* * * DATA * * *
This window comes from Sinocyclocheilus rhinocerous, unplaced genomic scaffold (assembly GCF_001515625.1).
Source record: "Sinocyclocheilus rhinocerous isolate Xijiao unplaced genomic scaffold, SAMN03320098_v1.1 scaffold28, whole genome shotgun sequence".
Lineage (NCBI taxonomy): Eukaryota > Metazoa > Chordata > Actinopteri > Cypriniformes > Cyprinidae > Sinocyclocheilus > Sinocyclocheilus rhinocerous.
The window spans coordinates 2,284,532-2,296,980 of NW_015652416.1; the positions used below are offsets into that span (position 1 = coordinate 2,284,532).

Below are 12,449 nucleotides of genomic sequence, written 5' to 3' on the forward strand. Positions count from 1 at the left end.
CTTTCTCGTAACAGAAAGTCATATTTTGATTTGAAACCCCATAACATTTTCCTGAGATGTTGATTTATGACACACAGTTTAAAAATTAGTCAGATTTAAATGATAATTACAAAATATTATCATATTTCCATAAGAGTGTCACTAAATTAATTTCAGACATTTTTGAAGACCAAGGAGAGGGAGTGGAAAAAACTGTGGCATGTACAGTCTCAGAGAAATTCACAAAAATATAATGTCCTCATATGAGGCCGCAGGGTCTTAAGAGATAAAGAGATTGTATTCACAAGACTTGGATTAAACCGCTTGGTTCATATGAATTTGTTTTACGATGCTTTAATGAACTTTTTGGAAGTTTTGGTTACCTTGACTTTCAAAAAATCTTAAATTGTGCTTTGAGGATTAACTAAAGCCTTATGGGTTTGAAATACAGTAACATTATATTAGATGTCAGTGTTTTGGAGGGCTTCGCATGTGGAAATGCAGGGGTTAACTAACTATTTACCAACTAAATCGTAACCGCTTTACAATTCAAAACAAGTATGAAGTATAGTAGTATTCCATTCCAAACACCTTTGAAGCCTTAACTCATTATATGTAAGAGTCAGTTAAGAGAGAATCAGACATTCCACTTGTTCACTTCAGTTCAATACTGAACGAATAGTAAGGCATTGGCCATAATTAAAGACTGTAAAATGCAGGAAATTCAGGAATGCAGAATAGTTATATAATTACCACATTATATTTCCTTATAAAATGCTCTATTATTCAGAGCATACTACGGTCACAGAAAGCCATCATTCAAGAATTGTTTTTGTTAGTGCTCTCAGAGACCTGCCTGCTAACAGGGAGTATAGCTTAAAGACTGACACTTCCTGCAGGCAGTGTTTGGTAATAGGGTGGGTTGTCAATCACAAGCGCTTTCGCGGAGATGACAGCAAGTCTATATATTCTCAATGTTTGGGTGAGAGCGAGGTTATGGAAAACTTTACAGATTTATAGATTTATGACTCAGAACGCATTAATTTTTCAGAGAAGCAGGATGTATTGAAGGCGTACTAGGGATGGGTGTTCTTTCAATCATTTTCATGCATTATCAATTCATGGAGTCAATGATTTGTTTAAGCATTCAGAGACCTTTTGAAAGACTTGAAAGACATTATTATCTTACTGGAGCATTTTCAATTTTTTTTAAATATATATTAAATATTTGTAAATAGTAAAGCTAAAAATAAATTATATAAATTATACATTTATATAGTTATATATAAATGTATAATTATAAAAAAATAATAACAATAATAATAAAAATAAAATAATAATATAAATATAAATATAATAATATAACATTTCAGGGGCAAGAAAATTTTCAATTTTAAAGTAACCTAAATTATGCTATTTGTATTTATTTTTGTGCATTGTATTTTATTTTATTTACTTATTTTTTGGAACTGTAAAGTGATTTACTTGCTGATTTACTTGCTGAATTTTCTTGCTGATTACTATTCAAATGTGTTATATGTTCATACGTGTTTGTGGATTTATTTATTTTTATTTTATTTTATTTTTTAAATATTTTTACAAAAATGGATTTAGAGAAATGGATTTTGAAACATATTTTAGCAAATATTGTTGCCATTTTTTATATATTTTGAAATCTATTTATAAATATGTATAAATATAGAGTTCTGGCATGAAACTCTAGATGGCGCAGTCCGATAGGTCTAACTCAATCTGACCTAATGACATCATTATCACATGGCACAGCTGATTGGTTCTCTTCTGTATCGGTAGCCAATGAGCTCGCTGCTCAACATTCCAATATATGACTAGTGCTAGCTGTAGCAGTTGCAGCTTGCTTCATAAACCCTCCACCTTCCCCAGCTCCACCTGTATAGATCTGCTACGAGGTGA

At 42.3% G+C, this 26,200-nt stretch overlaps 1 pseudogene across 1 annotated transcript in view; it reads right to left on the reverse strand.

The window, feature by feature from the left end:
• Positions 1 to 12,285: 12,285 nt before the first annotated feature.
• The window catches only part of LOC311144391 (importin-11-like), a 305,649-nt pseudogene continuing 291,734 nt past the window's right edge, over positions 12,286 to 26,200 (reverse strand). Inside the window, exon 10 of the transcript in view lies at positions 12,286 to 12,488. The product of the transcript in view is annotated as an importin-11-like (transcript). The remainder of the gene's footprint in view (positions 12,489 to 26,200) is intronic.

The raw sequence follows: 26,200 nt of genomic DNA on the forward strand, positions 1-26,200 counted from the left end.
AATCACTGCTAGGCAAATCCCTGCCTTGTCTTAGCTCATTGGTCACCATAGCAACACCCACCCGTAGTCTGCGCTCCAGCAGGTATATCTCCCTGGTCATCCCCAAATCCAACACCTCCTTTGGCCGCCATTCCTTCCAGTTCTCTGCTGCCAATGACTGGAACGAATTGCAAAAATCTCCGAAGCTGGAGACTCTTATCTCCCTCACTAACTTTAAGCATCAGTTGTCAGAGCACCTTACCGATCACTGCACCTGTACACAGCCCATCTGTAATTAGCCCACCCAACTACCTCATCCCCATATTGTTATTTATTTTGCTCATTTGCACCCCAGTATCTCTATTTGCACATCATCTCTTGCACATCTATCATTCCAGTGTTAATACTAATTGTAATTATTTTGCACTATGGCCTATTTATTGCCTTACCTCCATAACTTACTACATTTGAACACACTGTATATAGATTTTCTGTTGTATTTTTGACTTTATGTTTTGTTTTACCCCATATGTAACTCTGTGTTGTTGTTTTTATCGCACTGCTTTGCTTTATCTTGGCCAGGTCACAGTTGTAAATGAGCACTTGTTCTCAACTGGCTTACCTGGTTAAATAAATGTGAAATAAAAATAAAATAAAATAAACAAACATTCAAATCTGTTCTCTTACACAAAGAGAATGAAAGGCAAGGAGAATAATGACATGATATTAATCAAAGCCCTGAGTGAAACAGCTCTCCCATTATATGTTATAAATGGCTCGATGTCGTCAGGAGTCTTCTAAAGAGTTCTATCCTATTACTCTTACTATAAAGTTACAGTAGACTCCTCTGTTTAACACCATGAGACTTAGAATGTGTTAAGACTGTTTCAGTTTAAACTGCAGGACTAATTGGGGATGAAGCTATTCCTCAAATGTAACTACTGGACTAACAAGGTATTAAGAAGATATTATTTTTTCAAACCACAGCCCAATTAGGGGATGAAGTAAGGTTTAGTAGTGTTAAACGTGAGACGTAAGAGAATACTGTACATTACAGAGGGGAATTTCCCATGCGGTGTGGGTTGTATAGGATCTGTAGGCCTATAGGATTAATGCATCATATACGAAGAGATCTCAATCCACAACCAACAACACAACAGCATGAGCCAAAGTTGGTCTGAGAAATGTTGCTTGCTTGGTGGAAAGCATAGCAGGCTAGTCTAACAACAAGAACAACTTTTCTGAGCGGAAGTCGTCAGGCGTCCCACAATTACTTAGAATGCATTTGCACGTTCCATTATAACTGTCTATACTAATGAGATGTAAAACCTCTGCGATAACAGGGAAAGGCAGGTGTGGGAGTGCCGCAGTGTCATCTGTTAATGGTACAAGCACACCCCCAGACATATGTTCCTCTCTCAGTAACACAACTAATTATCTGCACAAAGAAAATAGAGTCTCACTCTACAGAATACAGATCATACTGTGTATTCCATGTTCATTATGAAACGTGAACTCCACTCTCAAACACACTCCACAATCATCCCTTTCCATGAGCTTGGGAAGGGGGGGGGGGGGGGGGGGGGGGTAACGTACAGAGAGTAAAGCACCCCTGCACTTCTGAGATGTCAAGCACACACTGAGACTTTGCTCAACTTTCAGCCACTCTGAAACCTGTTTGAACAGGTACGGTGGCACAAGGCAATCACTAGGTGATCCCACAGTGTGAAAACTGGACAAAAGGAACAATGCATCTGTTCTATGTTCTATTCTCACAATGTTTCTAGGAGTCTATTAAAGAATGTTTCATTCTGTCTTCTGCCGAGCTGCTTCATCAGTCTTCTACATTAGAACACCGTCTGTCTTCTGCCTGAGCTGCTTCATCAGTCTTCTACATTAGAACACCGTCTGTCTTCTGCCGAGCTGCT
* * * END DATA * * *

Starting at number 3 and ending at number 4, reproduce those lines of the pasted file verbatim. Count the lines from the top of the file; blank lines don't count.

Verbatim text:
Lineage (NCBI taxonomy): Eukaryota > Metazoa > Chordata > Actinopteri > Cypriniformes > Cyprinidae > Sinocyclocheilus > Sinocyclocheilus rhinocerous.
The window spans coordinates 2,284,532-2,296,980 of NW_015652416.1; the positions used below are offsets into that span (position 1 = coordinate 2,284,532).